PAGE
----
How Can Wine Taste Like Other Fruits?
Have you ever been to a winery, looked at the tasting notes and wondered if you’d stepped into your local fruit & veggie shop by mistake?
Where do flavours of grapefruit, peach, rockmelon, lime, tobacco and dark chocolate come from? Does the winemaker squeeze the juice out of all this fruit and add it to the wine?
Good question. We get asked this a lot at Cellar Door.
Without you having to dust off your high school science textbooks, here’s a pretty simple way to explain what happens …
Grapes themselves have flavours that may remind you of other tastes or smells.
During the winemaking process, the grape juice undergoes fermentation,when the winemaker turns grape juice into
wine. What happens is the winemaker adds yeast. This converts the sugars in grape juice into alcohol. The fermentation process unlocks chemical compounds that are shared by other fruits and foods which we recognise.
There are dozens if not hundreds of chemical compounds that can be found in wine, and if you start mixing and matching them, you get ever more complex flavours and aromas.
Oak barrels also add flavours like spice, caramel, toast and cedar when wines are aged or fermented in them.
Over the years, wine buffs have developed a language for talking about wine, which includes describing the flavours and aromas that a wine reminds them of.
This is not unique to wine: beer nerds, Scotch whisky lovers and coffee connoisseurs are also jumping on the bandwagon and using some pretty amazing descriptors to describe the aroma, taste and flavour of their beverages.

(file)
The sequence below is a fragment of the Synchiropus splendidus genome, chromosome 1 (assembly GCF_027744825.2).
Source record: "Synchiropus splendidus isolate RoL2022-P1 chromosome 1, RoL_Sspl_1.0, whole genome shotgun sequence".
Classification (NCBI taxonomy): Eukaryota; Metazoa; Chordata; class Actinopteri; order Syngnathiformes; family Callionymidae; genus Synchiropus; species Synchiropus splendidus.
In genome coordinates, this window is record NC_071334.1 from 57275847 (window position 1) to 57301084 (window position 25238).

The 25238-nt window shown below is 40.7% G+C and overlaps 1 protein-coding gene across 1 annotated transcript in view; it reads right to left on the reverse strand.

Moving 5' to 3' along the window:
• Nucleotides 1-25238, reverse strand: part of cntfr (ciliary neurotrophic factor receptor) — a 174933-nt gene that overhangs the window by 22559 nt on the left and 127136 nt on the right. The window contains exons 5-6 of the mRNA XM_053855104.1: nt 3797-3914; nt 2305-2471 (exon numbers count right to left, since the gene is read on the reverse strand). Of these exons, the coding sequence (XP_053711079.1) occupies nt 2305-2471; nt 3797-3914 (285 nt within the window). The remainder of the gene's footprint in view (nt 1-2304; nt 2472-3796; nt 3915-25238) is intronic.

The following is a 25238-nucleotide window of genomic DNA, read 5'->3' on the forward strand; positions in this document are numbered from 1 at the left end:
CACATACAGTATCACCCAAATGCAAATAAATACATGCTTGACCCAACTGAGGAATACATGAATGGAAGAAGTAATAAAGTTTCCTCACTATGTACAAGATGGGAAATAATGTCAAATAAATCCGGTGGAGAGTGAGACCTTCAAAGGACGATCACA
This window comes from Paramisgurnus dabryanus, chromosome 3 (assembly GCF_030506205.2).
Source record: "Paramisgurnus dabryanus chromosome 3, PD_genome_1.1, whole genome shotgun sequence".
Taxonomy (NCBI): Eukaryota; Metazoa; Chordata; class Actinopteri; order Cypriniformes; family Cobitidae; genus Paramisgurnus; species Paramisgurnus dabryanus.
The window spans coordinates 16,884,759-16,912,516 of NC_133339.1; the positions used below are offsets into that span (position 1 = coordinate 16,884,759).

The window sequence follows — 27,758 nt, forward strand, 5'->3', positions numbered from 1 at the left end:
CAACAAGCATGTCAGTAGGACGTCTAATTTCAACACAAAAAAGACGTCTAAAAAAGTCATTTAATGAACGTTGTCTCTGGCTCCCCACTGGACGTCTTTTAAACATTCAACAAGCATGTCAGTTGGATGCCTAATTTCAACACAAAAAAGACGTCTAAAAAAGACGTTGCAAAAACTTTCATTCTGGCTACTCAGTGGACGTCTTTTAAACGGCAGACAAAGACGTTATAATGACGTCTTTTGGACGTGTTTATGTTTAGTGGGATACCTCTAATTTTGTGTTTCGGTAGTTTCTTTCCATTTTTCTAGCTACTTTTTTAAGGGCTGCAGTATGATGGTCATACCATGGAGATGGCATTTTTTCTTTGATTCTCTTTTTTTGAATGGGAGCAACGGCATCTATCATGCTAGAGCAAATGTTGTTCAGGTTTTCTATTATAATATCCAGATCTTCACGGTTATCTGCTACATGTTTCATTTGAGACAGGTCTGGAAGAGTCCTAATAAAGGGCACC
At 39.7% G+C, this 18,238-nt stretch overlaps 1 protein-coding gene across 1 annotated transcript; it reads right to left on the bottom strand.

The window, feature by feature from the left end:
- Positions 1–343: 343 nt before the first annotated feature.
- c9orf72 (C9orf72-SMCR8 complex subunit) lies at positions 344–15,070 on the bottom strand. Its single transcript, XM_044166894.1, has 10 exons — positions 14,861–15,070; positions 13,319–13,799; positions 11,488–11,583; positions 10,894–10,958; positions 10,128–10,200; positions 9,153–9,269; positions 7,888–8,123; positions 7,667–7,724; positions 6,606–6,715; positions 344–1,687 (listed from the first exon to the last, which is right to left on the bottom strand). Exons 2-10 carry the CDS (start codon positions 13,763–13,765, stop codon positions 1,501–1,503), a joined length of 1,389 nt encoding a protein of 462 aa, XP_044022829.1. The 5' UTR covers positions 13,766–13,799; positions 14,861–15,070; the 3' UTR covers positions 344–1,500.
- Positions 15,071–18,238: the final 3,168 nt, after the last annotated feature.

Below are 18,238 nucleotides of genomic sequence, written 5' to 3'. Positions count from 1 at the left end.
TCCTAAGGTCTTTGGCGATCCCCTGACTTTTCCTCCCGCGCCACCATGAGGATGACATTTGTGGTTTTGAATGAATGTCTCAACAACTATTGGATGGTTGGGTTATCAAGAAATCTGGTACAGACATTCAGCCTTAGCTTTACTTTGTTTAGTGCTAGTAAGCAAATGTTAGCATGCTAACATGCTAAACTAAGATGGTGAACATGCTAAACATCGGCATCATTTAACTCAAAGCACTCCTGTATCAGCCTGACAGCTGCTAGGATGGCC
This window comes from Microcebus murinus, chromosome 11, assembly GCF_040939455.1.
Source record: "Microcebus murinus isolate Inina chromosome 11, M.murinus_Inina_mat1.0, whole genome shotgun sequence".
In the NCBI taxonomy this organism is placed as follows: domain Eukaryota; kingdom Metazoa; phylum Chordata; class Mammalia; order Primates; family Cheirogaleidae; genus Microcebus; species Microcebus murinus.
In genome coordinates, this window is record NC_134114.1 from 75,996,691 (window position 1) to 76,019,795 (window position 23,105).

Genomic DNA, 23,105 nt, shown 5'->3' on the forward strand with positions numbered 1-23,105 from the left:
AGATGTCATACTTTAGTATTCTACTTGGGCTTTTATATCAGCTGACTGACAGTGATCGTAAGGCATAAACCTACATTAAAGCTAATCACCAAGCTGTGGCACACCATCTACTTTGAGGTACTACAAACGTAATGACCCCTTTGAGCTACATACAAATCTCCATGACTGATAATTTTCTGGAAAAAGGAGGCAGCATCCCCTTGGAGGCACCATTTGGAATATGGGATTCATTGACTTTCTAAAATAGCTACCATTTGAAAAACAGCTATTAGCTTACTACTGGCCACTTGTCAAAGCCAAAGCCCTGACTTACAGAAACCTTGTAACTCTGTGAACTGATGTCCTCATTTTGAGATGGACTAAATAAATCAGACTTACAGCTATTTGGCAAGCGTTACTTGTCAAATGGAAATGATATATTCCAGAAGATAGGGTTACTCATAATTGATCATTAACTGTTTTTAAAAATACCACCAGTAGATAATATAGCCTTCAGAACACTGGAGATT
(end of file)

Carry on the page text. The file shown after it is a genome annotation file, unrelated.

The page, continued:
So, let’s have a look at the difference between aroma, taste and flavour as there are subtle differences between them.
Aroma - An aroma refers to an actual chemical compound with a specific scent that can be identified by smelling.
Strawberries, coffee and bacon all have a specific chemical compound that allows us to identify them solely by their smell.
Taste –Only your tongue only can sense taste and feel texture, it can identify:
In addition, it can feel heat from alcohol, astringency from tannin and creaminess from milk.
Flavour – This is where the brain’s association between what it smells through the nose, tastes with the tongue and feels in the mouth takes place.
For example, the flavour of strawberry is the brain’s association between a specific aromatic compound; a sweet and sour taste; and a specific tactile sensation of the strawberry being chewed.
The best place to learn more about the characteristics of wine and make the association between the sensations you can smell and taste is to come along to one of our super-popular ‘Wine 101’ Wine Appreciation classes.
Here you can taste a range of Upper Reach wines and match the flavours with fruit, nuts, herbs etc. After the class you’ll be tasting like a pro!